21. Marcos-Carcavilla A, Mutikainen M, González C, Calvo JH, Kantanen J, Sanz A, Marzanov NS, Pérez-Guzmán MD, Serrano M (2010) A SNP in the HSP90AA1 gene 5′ flanking region is associated with the adaptation to differential thermal conditions in the ovine species. Cell Stress and Chaperones 15(1):67–81. CrossRefPubMedGoogle Scholar
  22. Michael CA (2008) Simple calculator to determine whether observed genotype frequencies are consistent with Hardy–Weinberg equilibrium. http://www. Tufts. Edu/~mcourt01/documents. Court lab-HW calculator. XlsGoogle Scholar
  23. Morimoto RI (1998) Regulation of the heat shock transcriptional response: cross talk between a family of heat shock factors, molecular chaperones, and negative regulators. Genes Dev 12(24):3788–3896. CrossRefPubMedGoogle Scholar
  24. National Research Council (NRC) (1971) A guide to environmental research on animals. Natl. Acad. Sci, Washington, DCGoogle Scholar
  25. Page TJ, Sikder D, Yang L, Pluta L, Wolfinger RD, Kodadek T, Thomas RS (2006) Genome-wide analysis of human HSF1 signaling reveals a transcriptional program linked to cellular adaptation and survival. Mol BioSyst 2(12):627–639. CrossRefPubMedGoogle Scholar
  26. Pirkkala L, Nykänen P, Sistonen L (2001) Roles of the heat shock transcription factors in regulation of the heat shock response and beyond. FASEB J 15: 1118–1131. doi:
  27. Sailo L, Gupta I, Verma A, Singh A, Vishwas M, Chaudhari RD, Upadhyay R, Goswami J (2015) Single nucleotide polymorphism in HSP90AB1 gene and its association with thermo-tolerance in Jersey crossbred cows. Animal science 9.Google Scholar
  28. Salces-Ortiz J, González C, Moreno-Sánchez N, Calvo JH, Pérez-Guzmán MD, Serrano MM (2013) Ovine HSP90AA1 expression rate is affected by several SNPs at the promoter under both basal and heat stress conditions. PLoS One 8(6):e66641. CrossRefPubMedPubMedCentralGoogle Scholar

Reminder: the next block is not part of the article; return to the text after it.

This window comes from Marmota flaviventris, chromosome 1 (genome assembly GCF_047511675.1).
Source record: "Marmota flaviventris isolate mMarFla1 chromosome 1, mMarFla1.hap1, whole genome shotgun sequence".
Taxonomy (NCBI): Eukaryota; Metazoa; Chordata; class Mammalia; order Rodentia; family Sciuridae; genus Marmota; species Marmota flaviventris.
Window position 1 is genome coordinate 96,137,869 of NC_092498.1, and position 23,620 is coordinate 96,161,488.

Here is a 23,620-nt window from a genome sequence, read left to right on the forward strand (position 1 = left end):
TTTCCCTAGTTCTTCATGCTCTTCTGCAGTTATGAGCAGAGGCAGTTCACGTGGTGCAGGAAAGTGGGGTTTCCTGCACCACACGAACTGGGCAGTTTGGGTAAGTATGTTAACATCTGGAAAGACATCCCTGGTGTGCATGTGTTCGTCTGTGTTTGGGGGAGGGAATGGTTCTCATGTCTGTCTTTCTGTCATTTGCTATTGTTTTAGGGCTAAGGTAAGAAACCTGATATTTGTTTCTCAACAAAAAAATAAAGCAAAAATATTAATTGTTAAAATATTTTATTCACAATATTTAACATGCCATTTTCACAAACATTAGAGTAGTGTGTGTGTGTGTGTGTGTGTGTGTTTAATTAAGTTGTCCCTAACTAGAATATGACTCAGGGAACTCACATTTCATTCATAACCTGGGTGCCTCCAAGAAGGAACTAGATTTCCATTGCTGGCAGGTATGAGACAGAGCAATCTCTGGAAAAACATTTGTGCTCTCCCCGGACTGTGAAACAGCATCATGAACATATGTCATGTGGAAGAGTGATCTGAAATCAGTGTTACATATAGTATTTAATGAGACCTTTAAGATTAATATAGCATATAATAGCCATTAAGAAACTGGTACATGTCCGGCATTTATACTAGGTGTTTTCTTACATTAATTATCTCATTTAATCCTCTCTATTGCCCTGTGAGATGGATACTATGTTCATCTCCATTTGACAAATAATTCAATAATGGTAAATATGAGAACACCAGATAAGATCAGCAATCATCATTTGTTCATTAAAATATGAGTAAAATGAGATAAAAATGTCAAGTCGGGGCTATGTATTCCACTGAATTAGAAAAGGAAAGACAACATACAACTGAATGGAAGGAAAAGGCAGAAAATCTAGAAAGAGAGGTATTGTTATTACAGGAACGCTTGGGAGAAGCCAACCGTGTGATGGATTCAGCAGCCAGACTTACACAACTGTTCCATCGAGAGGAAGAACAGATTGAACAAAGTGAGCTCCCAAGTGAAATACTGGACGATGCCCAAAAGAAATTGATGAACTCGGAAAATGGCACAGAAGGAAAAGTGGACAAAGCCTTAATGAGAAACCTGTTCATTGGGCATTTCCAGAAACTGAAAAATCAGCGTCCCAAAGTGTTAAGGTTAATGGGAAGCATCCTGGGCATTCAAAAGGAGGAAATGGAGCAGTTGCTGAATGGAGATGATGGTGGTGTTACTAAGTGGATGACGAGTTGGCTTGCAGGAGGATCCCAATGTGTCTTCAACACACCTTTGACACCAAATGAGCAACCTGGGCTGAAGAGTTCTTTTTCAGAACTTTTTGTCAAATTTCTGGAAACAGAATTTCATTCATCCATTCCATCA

29. Shergojry S, Ganayi B, Ramesha K, Pirzada A (2012) Single strand conformation polymorphism (SSCP) of HSP90AA1 gene in Deoni cattle. Animal Science Reporter 6:65–69Google Scholar
  30. Trott JF, Freking BA, Hovey RC (2014) Variation in the coding and 3′ untranslated regions of the porcine prolactin receptor short form modifies protein expression and function. Anim Genet 45: 74–86., 1.
  31. Wan Y, Ma C, Wei P, Fang Q, Guo X, Zhou B, Jiang R (2017) Dynamic expression of HSP90B1 mRNA in the hypothalamus of two Chinese chicken breeds under heat stress and association analysis with a SNP in Huainan chickens. Czech Journal of Animal Science 62: 82–87.
  32. Yang C, Wang L, Liu C, Zhou Z, Zhao X, Song L (2015) The polymorphisms in the promoter of HSP90 gene and their association with heat tolerance of bay scallop. Cell Stress and Chaperones 20(4):297–308. CrossRefPubMedGoogle Scholar
  33. Yang F, Li L, Liu H, Cai Y, Wang G (2012) Polymorphism in the exon 4 of β-lactoglobulin variant B precursor gene and its association with milk traits and protein structure in Chinese Holstein. Mol Biol Rep 39(4):3957–3964. CrossRefPubMedGoogle Scholar
  34. Yeh F, Yang R, Boyle T (1999) POPGENE 32-version 1.31. Population genetics software. University of Alberta, Edmonton, AB Canada T6G 2H1.Google Scholar

Copyright information

© Cell Stress Society International 2018

Authors and Affiliations

  • T. M. Badri
    • 1
    • 2
  • K. L. Chen
    • 1
  • M. A. Alsiddig
    • 1
  • Lian Li
    • 1
  • Yafei Cai
    • 1
  • G. L. Wang
    • 1
    Email author
  1. 1.Department of Animal Genetic, Breeding and Reproduction, College of Animal Science and TechnologyNanjing Agricultural UniversityNanjingChina
  2. 2.Department of Animal Genetic and Breeding, College of Animal ProductionUniversity of BahriKhartoum NorthSudan

Personalised recommendations